pay reparations. (Recall that Saddam Hussein's regime paid $9 billion  
to Kuwait in reparations for its 1990 invasion.) Instead, Iraq is  
being forced to sell 75 per cent of its national patrimony to pay the  
bills for its own illegal invasion and occupation.

Oil price shock: Give us the arctic or never drive again

Iraq isn't the only country in the midst of an oil-related stickup.  
The Bush Administration is busily using a related crisis — the soaring  
price of fuel — to revive its dream of drilling in the Arctic National  
Wildlife Refuge (ANWR). And of drilling offshore. And in the rock- 
solid shale of the Green River Basin. "Congress must face a hard  
reality," said George W. Bush on June 18. "Unless members are willing  
to accept gas prices at today's painful levels — or even higher — our  
nation must produce more oil."

This is the President as Extortionist in Chief, with gas nozzle  
pointed to the head of his hostage — which happens to be the entire  
country. Give me ANWR, or everyone has to spend their summer vacations  
in the backyard. A final stickup from the cowboy President.

Despite the Drill Here. Drill Now. Pay Less bumper stickers, drilling  
in ANWR would have little discernible impact on actual global oil  
supplies, as its advocates well know. The argument that it could  
nonetheless bring down oil prices is based not on hard economics but  
on market psychoanalysis: drilling would "send a message" to the oil  
traders that more oil is on the way, which would cause them to start  
betting down the price.

Two points follow from this approach. First, trying to psych out  
hyperactive commodity traders is what passes for governing in the Bush  
era, even in the midst of a national emergency. Second, it will never  
work. If there is one thing we can predict from the oil market's  
recent behavior, it is that the price is going to keep going up  
regardless of what new supplies are announced.

Take the massive oil boom under way in Alberta's notorious tar sands.  
The tar sands (sometimes called the oil sands) have the same things  
going for them as Bush's proposed drill sites: they are nearby and  
perfectly secure, since the North American Free Trade Agreement  
contains a provision barring Canada from cutting off supply to the  
United States. And with little fanfare, oil from this largely untapped  
source has been pouring into the market, so much so that Canada is now  
the largest supplier of oil to the United States, surpassing Saudi  
Arabia. Between 2005 and 2007, Canada increased its exports to the  
States by almost 100 million barrels. Yet despite this significant  
increase in secure supplies, oil prices have been going up the entire  

What is driving the ANWR push is not facts but pure shock doctrine  
strategy — the oil crisis has created the conditions in which it is  
possible to sell a previously unsellable (but highly profitable) policy.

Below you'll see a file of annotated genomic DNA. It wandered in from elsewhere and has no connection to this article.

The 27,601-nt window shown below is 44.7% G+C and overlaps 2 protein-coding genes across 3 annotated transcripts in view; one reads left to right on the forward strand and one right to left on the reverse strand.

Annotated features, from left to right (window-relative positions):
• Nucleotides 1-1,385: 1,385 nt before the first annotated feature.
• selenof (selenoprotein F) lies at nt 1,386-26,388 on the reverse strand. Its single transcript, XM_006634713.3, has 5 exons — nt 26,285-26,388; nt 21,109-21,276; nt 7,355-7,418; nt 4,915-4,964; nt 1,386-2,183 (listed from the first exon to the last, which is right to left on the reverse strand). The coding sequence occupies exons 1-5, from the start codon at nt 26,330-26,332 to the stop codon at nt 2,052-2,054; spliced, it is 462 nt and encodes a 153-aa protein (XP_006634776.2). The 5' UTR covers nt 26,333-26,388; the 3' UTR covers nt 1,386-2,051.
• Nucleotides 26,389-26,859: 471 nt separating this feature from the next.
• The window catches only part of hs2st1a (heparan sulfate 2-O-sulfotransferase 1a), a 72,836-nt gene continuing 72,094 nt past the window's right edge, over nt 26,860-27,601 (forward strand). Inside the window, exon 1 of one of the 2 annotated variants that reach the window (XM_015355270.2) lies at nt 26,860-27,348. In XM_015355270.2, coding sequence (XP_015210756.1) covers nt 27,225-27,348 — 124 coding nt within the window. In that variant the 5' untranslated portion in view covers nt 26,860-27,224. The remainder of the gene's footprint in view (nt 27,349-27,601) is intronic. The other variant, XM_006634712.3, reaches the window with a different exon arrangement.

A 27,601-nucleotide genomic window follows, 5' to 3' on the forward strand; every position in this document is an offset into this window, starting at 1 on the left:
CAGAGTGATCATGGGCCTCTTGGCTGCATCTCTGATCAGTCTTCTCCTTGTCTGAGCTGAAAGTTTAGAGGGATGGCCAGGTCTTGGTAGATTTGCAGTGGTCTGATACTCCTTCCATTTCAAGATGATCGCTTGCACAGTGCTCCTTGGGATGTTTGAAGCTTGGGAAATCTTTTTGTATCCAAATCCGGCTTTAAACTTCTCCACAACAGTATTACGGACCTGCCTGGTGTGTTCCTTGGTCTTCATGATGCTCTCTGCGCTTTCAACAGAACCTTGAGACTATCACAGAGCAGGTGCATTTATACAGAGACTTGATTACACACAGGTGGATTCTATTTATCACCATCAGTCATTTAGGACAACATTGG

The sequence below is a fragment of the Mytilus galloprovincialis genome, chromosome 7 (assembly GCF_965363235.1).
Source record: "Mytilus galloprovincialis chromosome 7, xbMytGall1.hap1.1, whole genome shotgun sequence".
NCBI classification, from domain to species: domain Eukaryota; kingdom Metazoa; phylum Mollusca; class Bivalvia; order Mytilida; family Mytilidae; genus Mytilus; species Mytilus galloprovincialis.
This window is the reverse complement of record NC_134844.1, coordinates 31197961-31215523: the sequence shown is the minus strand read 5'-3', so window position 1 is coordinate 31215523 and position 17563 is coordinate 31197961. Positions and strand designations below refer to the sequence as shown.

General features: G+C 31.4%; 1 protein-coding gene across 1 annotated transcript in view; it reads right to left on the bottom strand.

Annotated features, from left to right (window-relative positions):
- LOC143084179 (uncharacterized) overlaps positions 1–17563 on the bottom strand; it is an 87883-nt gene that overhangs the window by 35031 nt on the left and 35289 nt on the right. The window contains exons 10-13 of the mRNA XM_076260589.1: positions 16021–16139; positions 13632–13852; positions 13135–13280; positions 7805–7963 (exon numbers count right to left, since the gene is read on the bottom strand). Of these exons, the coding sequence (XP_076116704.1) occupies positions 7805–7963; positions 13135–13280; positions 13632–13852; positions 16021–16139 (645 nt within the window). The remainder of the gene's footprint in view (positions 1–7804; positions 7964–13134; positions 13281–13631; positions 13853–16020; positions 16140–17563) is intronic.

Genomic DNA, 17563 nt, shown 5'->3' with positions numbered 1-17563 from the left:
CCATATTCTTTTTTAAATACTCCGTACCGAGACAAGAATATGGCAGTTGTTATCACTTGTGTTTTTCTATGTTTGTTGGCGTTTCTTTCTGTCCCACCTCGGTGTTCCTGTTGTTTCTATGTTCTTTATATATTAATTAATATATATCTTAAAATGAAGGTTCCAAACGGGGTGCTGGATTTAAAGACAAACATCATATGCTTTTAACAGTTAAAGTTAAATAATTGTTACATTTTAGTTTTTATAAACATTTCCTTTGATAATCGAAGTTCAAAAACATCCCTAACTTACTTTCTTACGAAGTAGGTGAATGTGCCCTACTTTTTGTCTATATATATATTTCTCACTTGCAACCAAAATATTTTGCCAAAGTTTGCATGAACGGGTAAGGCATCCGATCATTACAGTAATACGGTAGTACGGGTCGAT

Food price shock: Genetic modification or starvation

Intimately connected to the price of oil is the global food crisis.  
Not only do high gas prices drive up food costs but the boom in  
agrofuels has blurred the line between food and fuel, pushing food  
growers off their land and encouraging rampant speculation. Several  
Latin American countries have been pushing to re-examine the push for  
agrofuels and to have food recognized as a human right, not a mere  
commodity. United States Deputy Secretary of State John Negroponte has  
other ideas. In the same speech touting the US commitment to emergency  
food aid, he called on countries to lower their "export restrictions  
and high tariffs" and eliminate "barriers to use of innovative plant  
and animal production technologies, including biotechnology." This was  
an admittedly more subtle stickup, but the message was clear:  
impoverished countries had better crack open their agricultural  
markets to American products and genetically modified seeds, or they  
could risk having their aid cut off.

Genetically modified crops have emerged as the cureall for the food  
crisis, at least according to the World Bank, the European Commission  
president (time to "bite the bullet") and Prime Minister of Britain  
Gordon Brown. And, of course, the agribusiness companies. "You cannot  
today feed the world without genetically modified organisms," Peter  
Brabeck, chairman of Nestlé, told the Financial Times recently. The  
problem with this argument, at least for now, is that there is no  
evidence that GMOs increase crop yields, and they often decrease them.

But even if there was a simple key to solving the global food crisis,  
would we really want it in the hands of the Nestlés and Monsantos?  
What would it cost us to use it? In recent months Monsanto, Syngenta  
and BASF have been frenetically buying up patents on so-called  
"climate ready" seeds — plants that can grow in earth parched from  
drought and salinated from flooding.

In other words, plants built to survive a future of climate chaos. We  
already know the lengths Monsanto will go to protect its intellectual  
property, spying on and suing farmers who dare to save their seeds  
from one year to the next. We have seen patented AIDS medications fail  
to treat millions in sub-Saharan Africa. Why would patented "climate  
ready" crops be any different?

Meanwhile, amid all the talk of exciting new genetic and drilling  
technologies, the Bush Administration announced a moratorium of up to  
two years on new solar energy projects on federal lands — due,  
apparently, to environmental concerns. This is the final frontier for  
disaster capitalism. Our leaders are failing to invest in technology  
that will actually prevent a future of climate chaos, choosing instead  
to work hand in hand with those plotting innovative schemes to profit  
from the mayhem.

Privatizing Iraq's oil, ensuring global dominance for genetically  
modified crops, lowering the last of the trade barriers and opening  
the last of the wildlife refuges... Not so long ago, those goals were  
pursued through polite trade agreements, under the benign pseudonym  
"globalization." Now this discredited agenda is forced to ride on the  
backs of serial crises, selling itself as lifesaving medicine for a  
world in pain.

Naomi Klein is the author of The Shock Doctrine: The Rise of Disaster  
Capitalism. This column has appeared in The Nation.